Under paragraph THIRD of his will, the testator bequeathed his residuary estate, valued upon the accounting at $50,393.65, to “The Franciscan Fathers, Christ the King Seminary, St. Bonaventure University, Olean, New York, with the request that High Masses be said for the repose of my Soul and the repose of the Soul of my said wife “. The question of the identity of the residuary legatee or legatees first arose on proceedings for judicial settlement.

On October 18, 1976, court was convened on the construction proceeding pursuant to order for the purpose of taking such proof and making such decree as justice requires pursuant to provisions of Sec. 1420, Subd. (1) of SCPA. The attorney for the executrix was called as a witness. His testimony, given without objection, was as follows: He was the scrivener of the will; he had known the testator and his wife for several years and had been their attorney on prior occasions; he had drawn the will of the testator’s wife as well as the testator; the testator’s wife for several years had been an employee of one of the Franciscan Friars at St. Bonaventure University; illness had compelled her to cease her employment immediately before the wills were prepared; under her will, the wife provided for a legacy to the Friars at St. Bonaventure University; the testator and his wife were very close; the provisions for the bequest of the residuary estate of the testator’s will had been influenced by his wife’s position.

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In a proceeding to settle the account of the executor of the decedent’s estate, the objectant appeals, as limited by her brief, from so much of a decree of the Surrogate’s Court, Kings County, dated July 21, 1989, as, after a nonjury trial, dismissed certain of her objections to the final account.

The son is the executor of the estate of his father, the decedent herein. According to the terms of the decedent’s will, the executor was to receive a specific bequest of corporate stock, valued at approximately $144,000.

The remainder of the estate, valued at approximately $673,000, was to be equally divided between the son and his sister, the appellant. However, filed several objections to the probate of the will. Prior to the trial of her objections, a stipulation was entered into in open court whereby, in consideration of the son paying her $75,000, she agreed to withdraw her objections to the probate of the will. Subsequently, an amended final account was filed by the son. The daughter objected to this amended account on the ground, inter alia, that it credited the estate with paying the $75,000 settlement. This had the effect of increasing her pro rata share of the estate taxes. After a nonjury trial on this issue, the Surrogate’s Court concluded that the stipulation of settlement required the $75,000 to be paid by the estate and not the son personally. We disagree.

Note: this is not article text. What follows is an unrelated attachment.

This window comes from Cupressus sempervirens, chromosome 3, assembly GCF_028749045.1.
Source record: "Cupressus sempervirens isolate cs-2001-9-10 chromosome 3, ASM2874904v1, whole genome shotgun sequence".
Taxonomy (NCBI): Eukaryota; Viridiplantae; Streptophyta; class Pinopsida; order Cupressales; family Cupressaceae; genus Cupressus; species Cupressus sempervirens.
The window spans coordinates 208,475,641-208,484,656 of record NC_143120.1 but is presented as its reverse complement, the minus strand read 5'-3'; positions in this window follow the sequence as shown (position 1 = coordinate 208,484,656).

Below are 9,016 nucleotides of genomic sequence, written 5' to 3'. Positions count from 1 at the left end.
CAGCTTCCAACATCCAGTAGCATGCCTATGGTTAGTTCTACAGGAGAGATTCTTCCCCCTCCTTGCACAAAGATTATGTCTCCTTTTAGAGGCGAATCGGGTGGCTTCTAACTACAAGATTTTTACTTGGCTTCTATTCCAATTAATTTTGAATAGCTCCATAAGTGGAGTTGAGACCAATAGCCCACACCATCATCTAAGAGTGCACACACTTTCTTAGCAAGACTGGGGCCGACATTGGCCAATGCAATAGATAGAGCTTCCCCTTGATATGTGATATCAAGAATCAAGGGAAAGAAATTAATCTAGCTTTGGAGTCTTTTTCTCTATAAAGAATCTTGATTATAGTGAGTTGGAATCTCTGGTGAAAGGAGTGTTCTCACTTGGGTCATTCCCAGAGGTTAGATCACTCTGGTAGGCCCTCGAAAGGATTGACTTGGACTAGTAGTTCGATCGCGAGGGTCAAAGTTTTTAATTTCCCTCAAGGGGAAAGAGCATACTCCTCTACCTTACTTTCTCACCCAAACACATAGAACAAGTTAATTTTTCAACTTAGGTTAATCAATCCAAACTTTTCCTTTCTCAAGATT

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Petitioner seeks a final judicial settlement of its accounts as Executor under the last Will and Testament of the deceased. As a part of the judicial settlement, petitioner requests this Surrogate’s Court to direct by appropriate order that future payments of support to decedent’s surviving first wife be made an obligation of the Trustee of decedent’s residuary estate and payable from the income and, if necessary, the principal of that residuary trust.

It appears without dispute that by an agreement dated October 10, 1952, decedent assumed an obligation to pay the sum of $300 a month to his first wife, for her support. It was provided that such monthly payments were to continue for the lifetime of the first wife. The Executor properly concluded that the obligation for payment survived the decedent and was binding upon the estate. The agreement is valid and enforceable. The accounts of the Executor disclose that the required payments have been considered as periodically accruing debts and have been paid monthly by the Executor throughout the administration of the estate.